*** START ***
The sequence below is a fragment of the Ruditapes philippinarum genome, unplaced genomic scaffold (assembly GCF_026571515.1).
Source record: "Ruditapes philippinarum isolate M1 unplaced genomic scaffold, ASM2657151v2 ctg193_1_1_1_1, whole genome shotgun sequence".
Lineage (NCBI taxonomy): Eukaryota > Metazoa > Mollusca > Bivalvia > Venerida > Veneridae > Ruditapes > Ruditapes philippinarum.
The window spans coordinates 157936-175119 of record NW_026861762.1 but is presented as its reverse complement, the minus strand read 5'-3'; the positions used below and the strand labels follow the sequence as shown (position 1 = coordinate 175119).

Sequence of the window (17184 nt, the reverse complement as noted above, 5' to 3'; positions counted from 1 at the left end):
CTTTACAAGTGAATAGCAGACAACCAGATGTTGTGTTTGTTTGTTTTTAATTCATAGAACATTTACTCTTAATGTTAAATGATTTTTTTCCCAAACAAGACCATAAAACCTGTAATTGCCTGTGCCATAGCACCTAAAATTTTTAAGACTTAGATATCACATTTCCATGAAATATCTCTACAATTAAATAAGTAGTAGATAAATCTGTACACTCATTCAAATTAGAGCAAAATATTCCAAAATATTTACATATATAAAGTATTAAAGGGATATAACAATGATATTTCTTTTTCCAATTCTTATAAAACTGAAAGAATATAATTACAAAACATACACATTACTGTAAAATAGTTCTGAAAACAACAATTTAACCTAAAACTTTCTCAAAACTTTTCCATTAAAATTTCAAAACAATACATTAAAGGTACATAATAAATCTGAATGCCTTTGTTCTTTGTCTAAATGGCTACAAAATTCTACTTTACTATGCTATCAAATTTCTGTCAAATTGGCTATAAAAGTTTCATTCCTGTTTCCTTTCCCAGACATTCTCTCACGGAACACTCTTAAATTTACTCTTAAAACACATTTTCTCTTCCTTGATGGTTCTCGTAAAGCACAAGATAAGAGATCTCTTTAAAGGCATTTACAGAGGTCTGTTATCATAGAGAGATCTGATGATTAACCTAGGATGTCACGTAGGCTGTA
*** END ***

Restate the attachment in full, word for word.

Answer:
The sequence below is a fragment of the Ruditapes philippinarum genome, unplaced genomic scaffold (assembly GCF_026571515.1).
Source record: "Ruditapes philippinarum isolate M1 unplaced genomic scaffold, ASM2657151v2 ctg193_1_1_1_1, whole genome shotgun sequence".
Lineage (NCBI taxonomy): Eukaryota > Metazoa > Mollusca > Bivalvia > Venerida > Veneridae > Ruditapes > Ruditapes philippinarum.
The window spans coordinates 157936-175119 of record NW_026861762.1 but is presented as its reverse complement, the minus strand read 5'-3'; the positions used below and the strand labels follow the sequence as shown (position 1 = coordinate 175119).

Sequence of the window (17184 nt, the reverse complement as noted above, 5' to 3'; positions counted from 1 at the left end):
CTTTACAAGTGAATAGCAGACAACCAGATGTTGTGTTTGTTTGTTTTTAATTCATAGAACATTTACTCTTAATGTTAAATGATTTTTTTCCCAAACAAGACCATAAAACCTGTAATTGCCTGTGCCATAGCACCTAAAATTTTTAAGACTTAGATATCACATTTCCATGAAATATCTCTACAATTAAATAAGTAGTAGATAAATCTGTACACTCATTCAAATTAGAGCAAAATATTCCAAAATATTTACATATATAAAGTATTAAAGGGATATAACAATGATATTTCTTTTTCCAATTCTTATAAAACTGAAAGAATATAATTACAAAACATACACATTACTGTAAAATAGTTCTGAAAACAACAATTTAACCTAAAACTTTCTCAAAACTTTTCCATTAAAATTTCAAAACAATACATTAAAGGTACATAATAAATCTGAATGCCTTTGTTCTTTGTCTAAATGGCTACAAAATTCTACTTTACTATGCTATCAAATTTCTGTCAAATTGGCTATAAAAGTTTCATTCCTGTTTCCTTTCCCAGACATTCTCTCACGGAACACTCTTAAATTTACTCTTAAAACACATTTTCTCTTCCTTGATGGTTCTCGTAAAGCACAAGATAAGAGATCTCTTTAAAGGCATTTACAGAGGTCTGTTATCATAGAGAGATCTGATGATTAACCTAGGATGTCACGTAGGCTGTA